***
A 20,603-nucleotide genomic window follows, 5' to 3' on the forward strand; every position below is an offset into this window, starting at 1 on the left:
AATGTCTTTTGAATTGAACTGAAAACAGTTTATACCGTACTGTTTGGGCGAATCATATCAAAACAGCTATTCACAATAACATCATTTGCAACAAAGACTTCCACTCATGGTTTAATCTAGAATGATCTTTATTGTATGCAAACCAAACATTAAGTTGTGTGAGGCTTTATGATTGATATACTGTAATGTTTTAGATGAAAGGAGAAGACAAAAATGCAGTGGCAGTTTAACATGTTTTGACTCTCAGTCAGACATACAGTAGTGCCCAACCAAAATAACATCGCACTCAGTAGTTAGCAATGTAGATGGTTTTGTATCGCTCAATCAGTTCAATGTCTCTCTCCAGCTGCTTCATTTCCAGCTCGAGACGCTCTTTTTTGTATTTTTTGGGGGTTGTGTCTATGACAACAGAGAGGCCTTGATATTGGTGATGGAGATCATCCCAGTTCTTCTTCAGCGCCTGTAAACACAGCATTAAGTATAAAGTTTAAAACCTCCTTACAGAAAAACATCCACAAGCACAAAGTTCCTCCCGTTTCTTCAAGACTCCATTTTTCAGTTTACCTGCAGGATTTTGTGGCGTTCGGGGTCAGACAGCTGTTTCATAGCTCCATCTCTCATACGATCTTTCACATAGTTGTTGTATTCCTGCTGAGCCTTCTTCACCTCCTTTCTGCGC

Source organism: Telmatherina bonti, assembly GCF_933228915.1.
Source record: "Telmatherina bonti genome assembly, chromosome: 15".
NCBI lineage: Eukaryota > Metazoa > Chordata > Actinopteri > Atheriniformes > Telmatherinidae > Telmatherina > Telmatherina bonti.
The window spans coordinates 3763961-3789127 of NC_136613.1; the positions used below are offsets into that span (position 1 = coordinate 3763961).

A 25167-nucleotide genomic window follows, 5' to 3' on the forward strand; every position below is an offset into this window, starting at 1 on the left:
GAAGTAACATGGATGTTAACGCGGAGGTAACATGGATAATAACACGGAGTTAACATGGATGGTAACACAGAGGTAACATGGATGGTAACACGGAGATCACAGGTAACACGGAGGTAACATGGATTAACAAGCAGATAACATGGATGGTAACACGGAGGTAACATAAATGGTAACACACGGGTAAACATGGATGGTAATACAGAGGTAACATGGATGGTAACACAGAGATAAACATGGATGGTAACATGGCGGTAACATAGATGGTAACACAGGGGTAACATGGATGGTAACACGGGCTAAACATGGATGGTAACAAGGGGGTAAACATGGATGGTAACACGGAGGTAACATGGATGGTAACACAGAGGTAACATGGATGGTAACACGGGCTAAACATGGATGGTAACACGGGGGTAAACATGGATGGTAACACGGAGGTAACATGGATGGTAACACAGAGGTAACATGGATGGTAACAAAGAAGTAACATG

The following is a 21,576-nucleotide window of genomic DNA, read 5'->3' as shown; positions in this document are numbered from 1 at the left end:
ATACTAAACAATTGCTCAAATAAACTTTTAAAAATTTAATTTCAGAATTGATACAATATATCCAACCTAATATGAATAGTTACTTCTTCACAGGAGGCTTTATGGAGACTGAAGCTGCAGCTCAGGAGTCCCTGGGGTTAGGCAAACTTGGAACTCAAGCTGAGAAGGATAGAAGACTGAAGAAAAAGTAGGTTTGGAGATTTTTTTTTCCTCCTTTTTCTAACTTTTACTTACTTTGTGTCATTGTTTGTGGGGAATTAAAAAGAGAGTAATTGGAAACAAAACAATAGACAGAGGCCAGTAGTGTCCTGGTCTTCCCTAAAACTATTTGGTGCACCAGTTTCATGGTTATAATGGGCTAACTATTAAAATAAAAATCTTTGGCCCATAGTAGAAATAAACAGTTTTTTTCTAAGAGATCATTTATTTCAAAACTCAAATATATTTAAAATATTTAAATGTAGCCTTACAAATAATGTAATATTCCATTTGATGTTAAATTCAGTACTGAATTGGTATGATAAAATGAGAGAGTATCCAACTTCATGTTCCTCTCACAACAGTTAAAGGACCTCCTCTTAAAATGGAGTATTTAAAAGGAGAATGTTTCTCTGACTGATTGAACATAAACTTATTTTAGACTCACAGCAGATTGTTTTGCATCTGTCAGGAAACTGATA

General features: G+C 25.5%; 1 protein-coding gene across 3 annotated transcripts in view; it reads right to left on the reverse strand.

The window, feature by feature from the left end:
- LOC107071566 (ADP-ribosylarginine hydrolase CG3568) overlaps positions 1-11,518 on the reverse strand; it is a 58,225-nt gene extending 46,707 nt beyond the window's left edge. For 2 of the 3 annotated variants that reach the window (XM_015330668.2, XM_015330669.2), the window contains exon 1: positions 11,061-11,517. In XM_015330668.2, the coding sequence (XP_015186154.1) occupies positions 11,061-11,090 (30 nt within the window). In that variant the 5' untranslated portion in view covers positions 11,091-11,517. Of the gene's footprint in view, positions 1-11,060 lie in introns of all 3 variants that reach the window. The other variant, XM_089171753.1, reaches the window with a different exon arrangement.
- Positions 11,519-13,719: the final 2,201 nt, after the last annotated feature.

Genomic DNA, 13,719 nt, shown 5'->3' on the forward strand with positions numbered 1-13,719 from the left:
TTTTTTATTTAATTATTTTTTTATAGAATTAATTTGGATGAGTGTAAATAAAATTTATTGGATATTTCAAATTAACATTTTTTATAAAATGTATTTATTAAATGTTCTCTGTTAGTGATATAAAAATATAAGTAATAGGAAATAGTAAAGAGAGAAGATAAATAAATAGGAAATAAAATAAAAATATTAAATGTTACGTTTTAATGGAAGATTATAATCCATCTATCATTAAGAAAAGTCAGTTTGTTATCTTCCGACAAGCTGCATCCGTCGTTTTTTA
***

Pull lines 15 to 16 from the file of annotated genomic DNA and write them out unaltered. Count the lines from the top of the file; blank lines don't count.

Genomic DNA, 13,719 nt, shown 5'->3' on the forward strand with positions numbered 1-13,719 from the left:
TTTTTTATTTAATTATTTTTTTATAGAATTAATTTGGATGAGTGTAAATAAAATTTATTGGATATTTCAAATTAACATTTTTTATAAAATGTATTTATTAAATGTTCTCTGTTAGTGATATAAAAATATAAGTAATAGGAAATAGTAAAGAGAGAAGATAAATAAATAGGAAATAAAATAAAAATATTAAATGTTACGTTTTAATGGAAGATTATAATCCATCTATCATTAAGAAAAGTCAGTTTGTTATCTTCCGACAAGCTGCATCCGTCGTTTTTTA